Nandini Reddy explores what happens to your fitness and body when you stop running. 

There are many reasons as to why you had to take a break from your running. It could be because of an injury, family commitment, work schedules or just mental fatigue after you have finished your goal marathon. This is perfectly normal for even the most committed runner, a niggling question that stays in your head is about how long you can take this break.

So there are a lot of researchers who decided to study about how long does fitness last once you stop training. The short answer is within a few weeks your lungs and heart show the affects of not training.

What happens to your body

So once you stop cold turkey after being an avid runner then the first two weeks are bliss. Your muscles recover, you feel more relaxes and you still have all the benefits of the training. Once you hit the four week mark the blood volume drops significantly which means your heart is working less harder now. Runners heart are generally working overtime to continuously supply oxygen to those muscles that are constantly under stress. In another four weeks, muscles are all recovered and any minor tissue stress is also rectified. The lungs and heart are working lesser and if you were to even run on a treadmill now you will notice a change in the time it takes for you to be exhausted. Sustaining a hard pace will be a bit difficult and an easy pace will be what you can achieve. Researchers estimated that endurance performance decreases by nearly 25% after four weeks of no exercise.

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What happens to your mind

The first two weeks are good for your mental health because you get to recoup from the punishing training schedules and your body also starts to feel more energetic. The niggling aches and pains will disappear over a four week period. But what happens to your mind after that? Running helps in keeping you happy. In fact any form of exercise has the power to increase positivism. When there is a break the first few weeks seem alright but slowly the anxiety starts to set in. Many runners who took long breaks have described as having signs of depression even. A few weeks off running has a positive effect but a prolonged break seems to have only negative effects on the mind.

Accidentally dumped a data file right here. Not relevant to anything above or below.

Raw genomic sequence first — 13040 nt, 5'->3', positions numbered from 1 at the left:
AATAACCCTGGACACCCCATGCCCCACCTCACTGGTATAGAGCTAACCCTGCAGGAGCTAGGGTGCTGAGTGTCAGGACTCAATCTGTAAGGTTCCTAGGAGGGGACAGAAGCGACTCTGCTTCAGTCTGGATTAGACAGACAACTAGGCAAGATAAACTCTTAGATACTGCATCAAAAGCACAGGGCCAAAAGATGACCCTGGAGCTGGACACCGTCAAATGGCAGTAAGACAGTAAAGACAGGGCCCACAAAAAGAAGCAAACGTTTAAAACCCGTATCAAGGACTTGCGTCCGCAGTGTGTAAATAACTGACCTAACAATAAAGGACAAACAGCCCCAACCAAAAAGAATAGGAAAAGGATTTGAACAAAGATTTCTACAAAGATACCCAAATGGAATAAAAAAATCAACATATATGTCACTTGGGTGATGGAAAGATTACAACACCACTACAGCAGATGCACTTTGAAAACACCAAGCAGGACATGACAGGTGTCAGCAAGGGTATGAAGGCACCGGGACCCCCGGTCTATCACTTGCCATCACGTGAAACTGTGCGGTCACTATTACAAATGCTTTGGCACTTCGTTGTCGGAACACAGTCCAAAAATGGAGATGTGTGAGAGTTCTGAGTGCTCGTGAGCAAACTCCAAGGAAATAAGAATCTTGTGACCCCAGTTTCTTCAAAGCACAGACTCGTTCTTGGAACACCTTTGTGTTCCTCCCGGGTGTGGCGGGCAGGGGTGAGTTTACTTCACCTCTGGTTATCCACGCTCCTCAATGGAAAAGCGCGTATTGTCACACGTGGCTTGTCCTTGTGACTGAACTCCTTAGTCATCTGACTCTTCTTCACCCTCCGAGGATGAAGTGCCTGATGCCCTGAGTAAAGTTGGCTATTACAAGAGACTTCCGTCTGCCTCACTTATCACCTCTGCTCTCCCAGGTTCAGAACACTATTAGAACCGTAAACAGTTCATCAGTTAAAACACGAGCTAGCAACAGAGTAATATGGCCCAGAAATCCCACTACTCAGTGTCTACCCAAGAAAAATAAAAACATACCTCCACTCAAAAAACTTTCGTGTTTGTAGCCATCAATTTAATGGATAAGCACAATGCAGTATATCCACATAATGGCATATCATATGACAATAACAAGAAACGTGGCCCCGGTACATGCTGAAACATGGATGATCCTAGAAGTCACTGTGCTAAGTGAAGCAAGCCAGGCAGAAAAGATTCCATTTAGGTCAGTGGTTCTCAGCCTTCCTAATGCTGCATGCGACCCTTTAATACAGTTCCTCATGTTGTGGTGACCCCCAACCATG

So can you restart?

The first thing to remember is that you cannot pick up where you left off. Your body has changed and this has to be taken into consideration while drawing up your training plans. If you try to hit the same statistics with a vengeance you run the risk of injury. The first step is to adjust your mind and ease back into a schedule that is low stress. For the first week keep it easy. Do short runs in terms of distance and time. If all is well then go ahead and plan longer runs in the next week. Build up your pace and distance endurance over the next four weeks.

You can stop running. Sometimes you just need a break but remember that when you restart again, it is important that you respect the fact that you took a break and are now ready to begin anew.

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ABOUT THE AUTHOR

 

An irregular runner who has run in dry, wet, high altitude and humid conditions. Loves to write a little more than run so now is the managing editor of Finisher Magazine.

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